One of my absolute favorite things about working for LGBT equality is the fact that when you do this work, you're constantly meeting incredible people and hearing their stories.
Michael Sabatino and Robert Voorheis are two such people. I met the New York couple in March 2013 on the steps of the Supreme Court, where we and thousands of others had gathered to rally for marriage equality while the justices heard oral arguments in the DOMA and Prop. 8 cases.
The two of them held a sign that read "Together 34 years; Married in Canada 10/4/03." They'd clearly had the sign for a long time, as the "34" was attached with tape -- presumably to cover up a "33" (and perhaps even lower numbers?) below. Something drew me to them and I approached, introduced myself, and asked them what brought them to the courthouse steps on that cold day.
They told me that they were there to support their dear friend Edie Windsor, whose wedding to Thea Spyer they helped plan in 2007, but also because they couldn't imagine being anywhere else: Sabatino and Voorheis have been proudly working for relationship recognition for same-sex couples ever since their commitment ceremony back in 1979.
A beautiful new blog post from Marriage Equality USA explains:
After a short courtship, the couple held their first nuptials in the form of a commitment ceremony in 1979. "We knew it wasn't something that was done but it was something that was important to us," says Robert. "Our gay friends couldn't wrap their heads around two men having a ceremony. People in the (LGBT) community were having trouble with it."...
Robert and Michael took another interim step in 2002, becoming the second couple in Westchester County (in New York State) to register as domestic partners. "Domestic partnership was a non-entity," says Robert, "though we were thrilled it was happening. This was the first step to full marriage equality." Never the less, the couple did not treat their domestic partnership as anything other than a legality and held no ceremony to mark the occasion.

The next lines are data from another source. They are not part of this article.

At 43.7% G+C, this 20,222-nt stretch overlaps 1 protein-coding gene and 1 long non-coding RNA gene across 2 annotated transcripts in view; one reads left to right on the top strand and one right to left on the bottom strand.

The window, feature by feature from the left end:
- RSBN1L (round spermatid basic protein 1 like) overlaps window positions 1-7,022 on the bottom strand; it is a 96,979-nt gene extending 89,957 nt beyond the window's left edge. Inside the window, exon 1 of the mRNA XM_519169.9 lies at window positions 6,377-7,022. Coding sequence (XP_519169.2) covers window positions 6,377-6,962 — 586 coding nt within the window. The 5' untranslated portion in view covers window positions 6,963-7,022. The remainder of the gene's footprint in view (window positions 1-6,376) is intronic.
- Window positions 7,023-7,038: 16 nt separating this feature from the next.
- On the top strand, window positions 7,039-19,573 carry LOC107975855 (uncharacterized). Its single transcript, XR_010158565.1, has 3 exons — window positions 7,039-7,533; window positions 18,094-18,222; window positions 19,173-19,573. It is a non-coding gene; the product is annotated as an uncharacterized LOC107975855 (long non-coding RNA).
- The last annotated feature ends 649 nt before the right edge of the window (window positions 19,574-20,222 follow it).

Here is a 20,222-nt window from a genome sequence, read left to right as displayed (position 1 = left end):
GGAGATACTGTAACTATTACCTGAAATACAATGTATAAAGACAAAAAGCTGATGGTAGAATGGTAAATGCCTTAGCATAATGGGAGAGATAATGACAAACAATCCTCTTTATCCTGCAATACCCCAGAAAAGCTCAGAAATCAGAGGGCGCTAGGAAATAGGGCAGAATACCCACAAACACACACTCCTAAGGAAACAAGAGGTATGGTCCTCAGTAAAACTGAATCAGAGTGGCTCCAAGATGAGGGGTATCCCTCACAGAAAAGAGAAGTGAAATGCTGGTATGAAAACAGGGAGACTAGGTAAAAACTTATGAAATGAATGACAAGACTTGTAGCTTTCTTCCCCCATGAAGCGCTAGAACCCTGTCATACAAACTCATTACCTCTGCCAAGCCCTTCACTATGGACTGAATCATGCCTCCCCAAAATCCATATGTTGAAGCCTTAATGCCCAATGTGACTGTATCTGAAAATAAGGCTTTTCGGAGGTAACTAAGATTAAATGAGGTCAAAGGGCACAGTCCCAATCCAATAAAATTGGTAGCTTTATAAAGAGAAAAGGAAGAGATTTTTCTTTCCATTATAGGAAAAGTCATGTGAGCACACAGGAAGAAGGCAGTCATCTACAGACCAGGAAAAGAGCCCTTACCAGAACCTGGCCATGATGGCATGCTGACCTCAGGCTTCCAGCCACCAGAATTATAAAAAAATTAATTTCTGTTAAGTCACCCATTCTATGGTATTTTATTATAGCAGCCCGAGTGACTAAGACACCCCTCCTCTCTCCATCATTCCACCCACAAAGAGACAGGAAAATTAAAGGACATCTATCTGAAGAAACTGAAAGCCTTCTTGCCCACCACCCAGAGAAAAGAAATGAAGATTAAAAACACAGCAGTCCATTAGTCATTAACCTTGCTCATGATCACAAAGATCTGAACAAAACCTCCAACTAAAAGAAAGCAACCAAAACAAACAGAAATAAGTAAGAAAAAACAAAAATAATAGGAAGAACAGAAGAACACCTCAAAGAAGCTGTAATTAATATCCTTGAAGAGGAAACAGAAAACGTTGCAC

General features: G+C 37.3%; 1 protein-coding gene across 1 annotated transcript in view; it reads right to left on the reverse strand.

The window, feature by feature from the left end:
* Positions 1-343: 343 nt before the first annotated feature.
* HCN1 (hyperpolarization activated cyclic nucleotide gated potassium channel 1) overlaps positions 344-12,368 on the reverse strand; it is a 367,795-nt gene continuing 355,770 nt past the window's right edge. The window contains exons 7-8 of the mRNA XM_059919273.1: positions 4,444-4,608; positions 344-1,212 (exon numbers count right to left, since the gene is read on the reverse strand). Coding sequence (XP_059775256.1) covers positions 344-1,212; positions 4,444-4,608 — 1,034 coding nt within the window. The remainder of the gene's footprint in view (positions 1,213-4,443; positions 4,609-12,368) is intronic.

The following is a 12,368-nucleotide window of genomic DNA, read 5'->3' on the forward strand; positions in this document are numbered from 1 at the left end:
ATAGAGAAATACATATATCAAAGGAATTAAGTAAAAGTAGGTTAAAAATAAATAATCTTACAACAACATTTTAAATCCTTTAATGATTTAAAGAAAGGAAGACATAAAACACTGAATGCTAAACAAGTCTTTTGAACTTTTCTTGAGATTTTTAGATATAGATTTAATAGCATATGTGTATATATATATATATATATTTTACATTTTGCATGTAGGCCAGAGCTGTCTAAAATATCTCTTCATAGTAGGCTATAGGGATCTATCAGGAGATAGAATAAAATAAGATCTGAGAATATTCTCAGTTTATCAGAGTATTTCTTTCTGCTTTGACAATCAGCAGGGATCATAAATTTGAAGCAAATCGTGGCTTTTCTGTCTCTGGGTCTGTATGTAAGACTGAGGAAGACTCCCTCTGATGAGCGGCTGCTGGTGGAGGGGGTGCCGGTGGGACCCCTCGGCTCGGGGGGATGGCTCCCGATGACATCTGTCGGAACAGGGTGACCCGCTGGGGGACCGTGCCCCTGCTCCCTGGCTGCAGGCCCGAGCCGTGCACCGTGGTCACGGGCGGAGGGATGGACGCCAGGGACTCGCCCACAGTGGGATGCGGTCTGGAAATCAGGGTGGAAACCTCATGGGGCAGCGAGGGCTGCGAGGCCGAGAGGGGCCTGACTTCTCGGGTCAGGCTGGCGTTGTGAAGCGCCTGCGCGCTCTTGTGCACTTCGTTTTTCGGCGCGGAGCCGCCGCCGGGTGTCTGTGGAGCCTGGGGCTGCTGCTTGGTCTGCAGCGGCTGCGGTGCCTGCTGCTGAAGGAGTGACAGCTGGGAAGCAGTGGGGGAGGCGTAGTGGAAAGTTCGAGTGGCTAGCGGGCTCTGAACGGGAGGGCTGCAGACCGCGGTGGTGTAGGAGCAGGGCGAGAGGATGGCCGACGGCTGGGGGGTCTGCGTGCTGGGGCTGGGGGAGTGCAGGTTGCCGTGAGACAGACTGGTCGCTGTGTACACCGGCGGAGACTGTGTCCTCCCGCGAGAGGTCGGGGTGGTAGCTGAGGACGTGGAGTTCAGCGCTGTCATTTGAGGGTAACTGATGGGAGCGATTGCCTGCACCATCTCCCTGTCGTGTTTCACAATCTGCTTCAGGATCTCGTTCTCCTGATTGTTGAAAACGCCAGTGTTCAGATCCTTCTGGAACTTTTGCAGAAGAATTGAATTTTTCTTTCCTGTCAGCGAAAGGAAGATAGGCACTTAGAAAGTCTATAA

Dealing with the palpable discomfort among friends within the LGBT community after their 1979 commitment ceremony would prove to be a valuable experience. The couple encountered substantial resistance among established LGBT organizations during their early participation in the movement for marriage equality.
Michael remembers the pushback in the early years of campaigning for marriage equality. "All of the major organizations were against us. The first inkling that we were getting somewhere was when Massachusetts got it, or maybe when Canada approved marriage. I think that, to us, was one of the turning points," he says, both for them and the established LGBT organizations.
Not long after Ontario legalized same-sex marriage in 2003, Michael and Robert decided to cross the border and get married in the city of Niagara Falls.
In 2006, their county executive issued an executive order stating that Westchester County, New York would officially recognize the out-of-state marriages of same-sex couples in the same way it recognizes those of opposite-sex couples. When the anti-gay Alliance Defense Fund sued, Michael and Robert were the defendant-intervenors in Godfrey v. Spano, a Lambda Legal case that successfully ensured that all gay and lesbian New Yorkers who married out of state would have their marriages recognized when they returned home.
Thanks to Michael and Robert's lawsuit, the Canadian marriage of their friends Edie and Thea was recognized by New York State the following year; this recognition enabled Edie to later file her historic suit against the federal government challenging the Defense of Marriage Act.
Michael and Robert also played a pivotal role in founding the freedom-to-marry group Marriage Equality USA.
There's much, much more to this incredible couple's story, and I hope you'll head over to Marriage Equality USA's blog to check out the rest.
I'm so grateful for trailblazing couples like Michael and Robert who've worked for marriage equality long before it became the popular thing to do. It's because of their efforts -- and those of thousands of other unsung heroes all across the country -- that we are where we are today.
Photo by John Becker.